Temporal range: Late Cretaceous, 66 Ma
|Reconstructed skeleton, Children's Museum of Indianapolis|
Bakker et al., 2006
Bakker et al., 2006
Dracorex is a dinosaur genus of the family Pachycephalosauridae, from the Late Cretaceous of North America. The type (and only known) species is Dracorex hogwartsia, meaning "dragon king of Hogwarts". It is known from one nearly complete skull (the holotype TCMI 2004.17.1), as well as four cervical vertebrae: the atlas, third, eighth and ninth. These were discovered in the Hell Creek Formation in South Dakota by three amateur paleontologists from Sioux City, Iowa. The skull was subsequently donated to the Children's Museum of Indianapolis for study in 2004, and was formally described by Bob Bakker and Robert Sullivan in 2006. However, Jack Horner et al. suspect that it is a juvenile Pachycephalosaurus and an analysis of pachycephalosaur fossils by a joint team from the University of California, Berkeley and the Museum of the Rockies has questioned the validity of two named genera of pachycephalosaur, Dracorex and Stygimoloch. According to the team, specimens of Dracorex and Stygimoloch might actually represent earlier growth stages of Pachycephalosaurus. As this article on the UC Berkeley website says, "The confusion is traced to their bizarre head ornaments, ranging from shields and domes to horns and spikes, which changed dramatically with age and sexual maturity, making the heads of youngsters look very different from those of adults."
Dracorex, a herbivore, had a skull with spiky horns, bumps, and a long muzzle. The species also sports well-developed supratemporal fenestrae and a heavily armored flat skull—lacking the characteristic pachycephalosaurid dome. Coupled with these two features is the excessive number of osteoderms in the form of irregular osteodermal crust: a number of nodes, larger hornlets, and spikes. Disregarding this, Dracorex is physically comparable to Stygimoloch.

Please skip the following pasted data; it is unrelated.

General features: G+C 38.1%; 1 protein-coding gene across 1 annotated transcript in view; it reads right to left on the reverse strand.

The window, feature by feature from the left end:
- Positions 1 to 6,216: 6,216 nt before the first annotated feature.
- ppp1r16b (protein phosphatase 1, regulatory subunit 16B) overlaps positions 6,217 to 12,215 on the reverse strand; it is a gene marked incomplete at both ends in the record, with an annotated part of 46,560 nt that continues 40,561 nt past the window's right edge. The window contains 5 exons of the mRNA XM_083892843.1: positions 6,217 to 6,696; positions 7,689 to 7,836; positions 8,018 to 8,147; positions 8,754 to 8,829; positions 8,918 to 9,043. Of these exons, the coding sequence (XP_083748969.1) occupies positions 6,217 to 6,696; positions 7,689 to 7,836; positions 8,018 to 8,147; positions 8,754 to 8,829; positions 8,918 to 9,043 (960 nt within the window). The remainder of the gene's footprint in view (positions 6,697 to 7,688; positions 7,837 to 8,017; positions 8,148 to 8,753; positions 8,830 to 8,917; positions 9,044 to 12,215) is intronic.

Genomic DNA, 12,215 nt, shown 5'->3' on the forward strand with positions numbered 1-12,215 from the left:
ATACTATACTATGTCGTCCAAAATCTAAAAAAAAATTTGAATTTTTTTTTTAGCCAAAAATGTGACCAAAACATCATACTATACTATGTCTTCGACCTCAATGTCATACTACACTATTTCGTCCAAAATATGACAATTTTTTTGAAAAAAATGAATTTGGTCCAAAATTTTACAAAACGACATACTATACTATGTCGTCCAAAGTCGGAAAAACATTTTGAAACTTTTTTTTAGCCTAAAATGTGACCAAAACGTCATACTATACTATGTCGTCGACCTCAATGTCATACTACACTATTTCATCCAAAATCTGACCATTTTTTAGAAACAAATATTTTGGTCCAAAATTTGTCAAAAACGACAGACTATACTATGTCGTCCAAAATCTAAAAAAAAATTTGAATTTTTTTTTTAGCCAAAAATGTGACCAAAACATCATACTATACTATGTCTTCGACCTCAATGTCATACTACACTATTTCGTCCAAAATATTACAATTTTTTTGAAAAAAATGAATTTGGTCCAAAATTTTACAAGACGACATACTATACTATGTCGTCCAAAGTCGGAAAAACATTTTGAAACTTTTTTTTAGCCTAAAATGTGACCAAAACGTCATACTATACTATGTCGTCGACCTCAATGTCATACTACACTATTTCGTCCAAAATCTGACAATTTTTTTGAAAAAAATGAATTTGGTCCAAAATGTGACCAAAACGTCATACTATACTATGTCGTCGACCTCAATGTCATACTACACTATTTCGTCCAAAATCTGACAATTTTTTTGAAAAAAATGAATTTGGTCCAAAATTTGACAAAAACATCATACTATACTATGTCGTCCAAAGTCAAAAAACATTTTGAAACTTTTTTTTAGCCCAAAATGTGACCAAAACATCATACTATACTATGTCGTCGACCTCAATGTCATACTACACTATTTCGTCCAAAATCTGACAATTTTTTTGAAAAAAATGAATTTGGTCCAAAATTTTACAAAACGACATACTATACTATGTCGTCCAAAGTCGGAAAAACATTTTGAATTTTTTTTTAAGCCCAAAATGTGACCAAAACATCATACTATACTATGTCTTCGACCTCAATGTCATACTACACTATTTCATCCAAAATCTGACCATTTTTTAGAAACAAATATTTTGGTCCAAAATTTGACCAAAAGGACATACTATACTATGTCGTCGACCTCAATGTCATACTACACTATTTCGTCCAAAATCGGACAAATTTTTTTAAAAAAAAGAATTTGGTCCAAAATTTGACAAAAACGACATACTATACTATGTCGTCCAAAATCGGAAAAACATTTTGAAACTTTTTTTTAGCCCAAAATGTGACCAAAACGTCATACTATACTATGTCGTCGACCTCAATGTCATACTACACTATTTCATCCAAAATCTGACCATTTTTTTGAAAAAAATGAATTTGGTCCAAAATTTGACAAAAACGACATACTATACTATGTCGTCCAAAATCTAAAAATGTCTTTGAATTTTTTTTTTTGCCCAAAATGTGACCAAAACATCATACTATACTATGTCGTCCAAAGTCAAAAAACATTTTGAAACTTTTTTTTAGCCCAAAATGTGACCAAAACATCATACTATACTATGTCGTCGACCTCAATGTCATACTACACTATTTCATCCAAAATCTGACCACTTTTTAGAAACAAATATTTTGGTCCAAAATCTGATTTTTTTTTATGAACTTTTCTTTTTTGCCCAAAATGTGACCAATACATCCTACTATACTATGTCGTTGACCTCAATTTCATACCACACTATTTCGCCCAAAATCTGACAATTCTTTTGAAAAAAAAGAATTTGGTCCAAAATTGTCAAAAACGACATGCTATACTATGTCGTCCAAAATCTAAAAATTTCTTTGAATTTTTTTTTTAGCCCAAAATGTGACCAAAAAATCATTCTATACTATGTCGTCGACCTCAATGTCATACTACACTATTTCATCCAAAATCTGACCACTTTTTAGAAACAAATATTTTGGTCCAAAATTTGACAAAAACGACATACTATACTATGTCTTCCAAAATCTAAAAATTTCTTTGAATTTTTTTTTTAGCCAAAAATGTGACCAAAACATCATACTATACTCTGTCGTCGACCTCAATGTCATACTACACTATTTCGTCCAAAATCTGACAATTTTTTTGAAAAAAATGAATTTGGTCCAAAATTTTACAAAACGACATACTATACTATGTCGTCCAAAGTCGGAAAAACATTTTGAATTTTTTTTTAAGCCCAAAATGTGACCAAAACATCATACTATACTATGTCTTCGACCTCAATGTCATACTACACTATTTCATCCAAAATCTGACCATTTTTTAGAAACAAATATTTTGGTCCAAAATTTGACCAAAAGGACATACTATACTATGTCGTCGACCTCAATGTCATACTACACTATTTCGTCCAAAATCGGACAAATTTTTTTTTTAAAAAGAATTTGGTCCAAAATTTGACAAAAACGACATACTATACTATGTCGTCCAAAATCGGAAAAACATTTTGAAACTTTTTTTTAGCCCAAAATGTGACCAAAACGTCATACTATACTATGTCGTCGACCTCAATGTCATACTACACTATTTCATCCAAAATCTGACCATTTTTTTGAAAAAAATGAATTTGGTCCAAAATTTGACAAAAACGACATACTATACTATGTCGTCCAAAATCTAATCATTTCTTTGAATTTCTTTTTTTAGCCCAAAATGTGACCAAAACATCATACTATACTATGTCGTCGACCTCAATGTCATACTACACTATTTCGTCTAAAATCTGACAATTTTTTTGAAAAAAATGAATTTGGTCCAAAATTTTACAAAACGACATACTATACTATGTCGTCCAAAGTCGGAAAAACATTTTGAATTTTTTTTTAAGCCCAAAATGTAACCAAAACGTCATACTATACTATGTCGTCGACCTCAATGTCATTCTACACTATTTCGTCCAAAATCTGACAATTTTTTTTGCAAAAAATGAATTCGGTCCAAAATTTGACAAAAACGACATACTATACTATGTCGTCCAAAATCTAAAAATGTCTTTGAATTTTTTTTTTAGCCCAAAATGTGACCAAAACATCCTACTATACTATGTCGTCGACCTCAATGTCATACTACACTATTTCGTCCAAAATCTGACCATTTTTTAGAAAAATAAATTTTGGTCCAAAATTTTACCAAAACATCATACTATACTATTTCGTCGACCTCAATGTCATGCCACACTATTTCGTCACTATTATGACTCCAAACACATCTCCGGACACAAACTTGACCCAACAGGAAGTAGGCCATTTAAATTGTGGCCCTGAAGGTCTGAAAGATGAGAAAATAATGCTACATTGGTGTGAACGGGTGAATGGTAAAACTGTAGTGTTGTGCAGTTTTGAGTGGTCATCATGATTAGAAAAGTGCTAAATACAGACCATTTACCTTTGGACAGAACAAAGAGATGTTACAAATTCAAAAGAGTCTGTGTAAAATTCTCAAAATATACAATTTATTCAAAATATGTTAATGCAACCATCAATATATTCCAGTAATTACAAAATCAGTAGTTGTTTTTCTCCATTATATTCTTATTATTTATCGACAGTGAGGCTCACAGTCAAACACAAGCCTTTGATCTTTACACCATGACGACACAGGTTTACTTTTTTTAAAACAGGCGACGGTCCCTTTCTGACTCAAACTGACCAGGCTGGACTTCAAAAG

In the Pachycephalosauridae, the Asian taxa include a number of (somewhat) flat-headed pachycephalosaurs (Homalocephale calathocercos, Goyocephale lattimorei, and Wannanosaurus yansiensis). However, prior to the discovery of Dracorex, the only semi-flat-headed pachycephalosaur from North America was Stegoceras validum (inclusive of Ornatotholus browni). Even then, the semi-flat-headed trait was only present in juveniles of the species.
Aside from having a flat, nodal skull, the most prominent feature of Dracorex is the pair of huge and unrestricted superior temporal openings. The supratemporal fenestrae are much larger front-to-back and side-to-side than in Homalocephale, and larger than in Goyocephale. Only a fragmentary Wannanosaurus skull shows fenestrae as large as those of Dracorex. This fenestral architecture has been seen in ancient archosaurs, but not in other pachycephalosaurs.